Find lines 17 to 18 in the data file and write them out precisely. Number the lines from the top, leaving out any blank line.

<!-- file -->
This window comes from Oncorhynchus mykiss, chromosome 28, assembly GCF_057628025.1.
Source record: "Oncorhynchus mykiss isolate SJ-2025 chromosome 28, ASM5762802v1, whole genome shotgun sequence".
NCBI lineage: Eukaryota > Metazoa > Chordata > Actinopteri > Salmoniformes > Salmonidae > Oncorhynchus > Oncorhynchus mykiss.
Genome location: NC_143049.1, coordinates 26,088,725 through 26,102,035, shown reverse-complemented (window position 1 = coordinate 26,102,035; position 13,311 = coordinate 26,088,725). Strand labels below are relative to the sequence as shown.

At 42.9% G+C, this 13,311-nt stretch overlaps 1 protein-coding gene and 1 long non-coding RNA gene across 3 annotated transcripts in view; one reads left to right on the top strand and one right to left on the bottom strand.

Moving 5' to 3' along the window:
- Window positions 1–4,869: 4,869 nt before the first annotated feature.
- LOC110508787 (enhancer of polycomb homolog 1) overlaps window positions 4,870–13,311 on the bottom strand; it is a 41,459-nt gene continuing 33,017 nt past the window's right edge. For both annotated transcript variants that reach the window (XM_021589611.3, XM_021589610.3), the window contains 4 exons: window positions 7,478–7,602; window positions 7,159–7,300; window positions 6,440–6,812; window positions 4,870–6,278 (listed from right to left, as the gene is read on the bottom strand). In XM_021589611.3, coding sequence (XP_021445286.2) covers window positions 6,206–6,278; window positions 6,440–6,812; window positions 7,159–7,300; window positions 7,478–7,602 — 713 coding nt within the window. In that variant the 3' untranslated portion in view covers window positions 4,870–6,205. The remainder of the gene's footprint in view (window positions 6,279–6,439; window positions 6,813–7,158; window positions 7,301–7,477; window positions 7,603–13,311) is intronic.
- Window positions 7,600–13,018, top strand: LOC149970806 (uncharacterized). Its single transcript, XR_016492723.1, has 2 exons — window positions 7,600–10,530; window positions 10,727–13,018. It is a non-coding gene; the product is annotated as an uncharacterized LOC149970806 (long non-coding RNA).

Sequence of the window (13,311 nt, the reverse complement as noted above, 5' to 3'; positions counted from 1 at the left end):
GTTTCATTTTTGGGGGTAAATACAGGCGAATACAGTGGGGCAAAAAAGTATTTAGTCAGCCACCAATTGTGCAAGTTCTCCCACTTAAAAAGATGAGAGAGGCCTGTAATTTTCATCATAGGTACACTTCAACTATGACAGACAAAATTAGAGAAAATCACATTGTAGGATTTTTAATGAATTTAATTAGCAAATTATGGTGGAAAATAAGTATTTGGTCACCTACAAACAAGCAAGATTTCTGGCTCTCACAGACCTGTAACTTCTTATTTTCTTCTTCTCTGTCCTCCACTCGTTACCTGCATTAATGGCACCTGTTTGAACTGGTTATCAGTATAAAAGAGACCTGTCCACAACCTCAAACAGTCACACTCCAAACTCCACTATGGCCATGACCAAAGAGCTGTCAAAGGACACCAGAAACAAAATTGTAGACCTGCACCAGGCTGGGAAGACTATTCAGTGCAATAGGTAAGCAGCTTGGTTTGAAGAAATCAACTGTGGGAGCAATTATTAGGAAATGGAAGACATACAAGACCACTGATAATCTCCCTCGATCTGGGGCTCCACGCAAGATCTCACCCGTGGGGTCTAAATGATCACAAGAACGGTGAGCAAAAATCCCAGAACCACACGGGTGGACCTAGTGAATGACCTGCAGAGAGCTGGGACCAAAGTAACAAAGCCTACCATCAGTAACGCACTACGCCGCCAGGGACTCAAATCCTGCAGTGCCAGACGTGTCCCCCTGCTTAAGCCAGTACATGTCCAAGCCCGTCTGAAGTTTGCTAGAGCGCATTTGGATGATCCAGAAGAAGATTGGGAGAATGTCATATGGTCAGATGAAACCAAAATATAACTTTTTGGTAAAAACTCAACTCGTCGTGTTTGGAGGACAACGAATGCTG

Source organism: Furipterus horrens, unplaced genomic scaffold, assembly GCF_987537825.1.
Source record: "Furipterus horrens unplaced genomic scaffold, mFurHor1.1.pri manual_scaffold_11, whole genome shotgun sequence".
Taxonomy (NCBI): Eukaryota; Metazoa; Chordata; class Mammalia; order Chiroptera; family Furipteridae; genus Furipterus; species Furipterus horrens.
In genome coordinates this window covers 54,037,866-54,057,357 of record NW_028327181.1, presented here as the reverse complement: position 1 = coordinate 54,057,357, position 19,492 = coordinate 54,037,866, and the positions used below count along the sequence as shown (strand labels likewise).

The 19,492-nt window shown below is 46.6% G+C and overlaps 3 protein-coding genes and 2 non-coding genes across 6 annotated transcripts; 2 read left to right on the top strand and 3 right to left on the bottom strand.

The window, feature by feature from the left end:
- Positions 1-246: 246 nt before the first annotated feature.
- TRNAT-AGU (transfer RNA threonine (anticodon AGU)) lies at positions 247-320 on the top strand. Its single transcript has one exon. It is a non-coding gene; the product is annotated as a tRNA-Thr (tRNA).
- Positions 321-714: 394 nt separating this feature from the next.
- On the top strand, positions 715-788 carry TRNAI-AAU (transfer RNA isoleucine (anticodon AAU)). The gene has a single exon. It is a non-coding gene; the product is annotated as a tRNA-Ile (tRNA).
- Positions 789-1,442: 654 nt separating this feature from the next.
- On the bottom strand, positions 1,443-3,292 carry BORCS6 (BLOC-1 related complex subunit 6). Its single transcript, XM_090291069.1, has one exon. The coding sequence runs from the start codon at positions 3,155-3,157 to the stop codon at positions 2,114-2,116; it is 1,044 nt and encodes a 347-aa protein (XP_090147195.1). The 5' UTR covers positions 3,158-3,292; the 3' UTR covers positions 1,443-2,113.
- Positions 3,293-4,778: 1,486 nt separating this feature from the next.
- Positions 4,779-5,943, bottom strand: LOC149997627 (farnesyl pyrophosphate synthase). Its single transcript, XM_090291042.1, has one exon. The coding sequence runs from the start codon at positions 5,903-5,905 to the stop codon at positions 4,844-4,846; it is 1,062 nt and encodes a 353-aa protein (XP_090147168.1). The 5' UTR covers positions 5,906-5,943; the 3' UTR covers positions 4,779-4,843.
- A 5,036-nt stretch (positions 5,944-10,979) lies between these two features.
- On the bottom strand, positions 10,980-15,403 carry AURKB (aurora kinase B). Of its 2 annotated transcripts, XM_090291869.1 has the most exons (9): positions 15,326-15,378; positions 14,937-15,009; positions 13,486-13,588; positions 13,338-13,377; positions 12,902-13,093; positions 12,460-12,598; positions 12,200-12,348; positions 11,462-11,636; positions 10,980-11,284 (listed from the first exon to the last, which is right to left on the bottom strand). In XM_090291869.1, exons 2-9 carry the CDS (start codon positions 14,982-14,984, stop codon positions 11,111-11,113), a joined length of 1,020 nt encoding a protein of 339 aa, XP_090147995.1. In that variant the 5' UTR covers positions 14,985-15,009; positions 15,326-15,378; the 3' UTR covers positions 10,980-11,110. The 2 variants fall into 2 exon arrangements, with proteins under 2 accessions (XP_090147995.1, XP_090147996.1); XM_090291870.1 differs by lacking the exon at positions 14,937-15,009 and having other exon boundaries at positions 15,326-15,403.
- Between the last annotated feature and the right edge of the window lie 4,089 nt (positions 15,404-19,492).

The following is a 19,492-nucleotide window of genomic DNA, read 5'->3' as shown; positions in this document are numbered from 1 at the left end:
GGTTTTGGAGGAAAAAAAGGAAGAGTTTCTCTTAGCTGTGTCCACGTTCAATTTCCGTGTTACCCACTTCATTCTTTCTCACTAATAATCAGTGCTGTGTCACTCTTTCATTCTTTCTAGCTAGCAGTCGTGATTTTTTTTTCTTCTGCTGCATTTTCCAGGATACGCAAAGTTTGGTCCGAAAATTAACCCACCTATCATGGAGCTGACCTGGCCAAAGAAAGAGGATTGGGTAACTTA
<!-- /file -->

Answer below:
The window, feature by feature from the left end:
- Positions 1-246: 246 nt before the first annotated feature.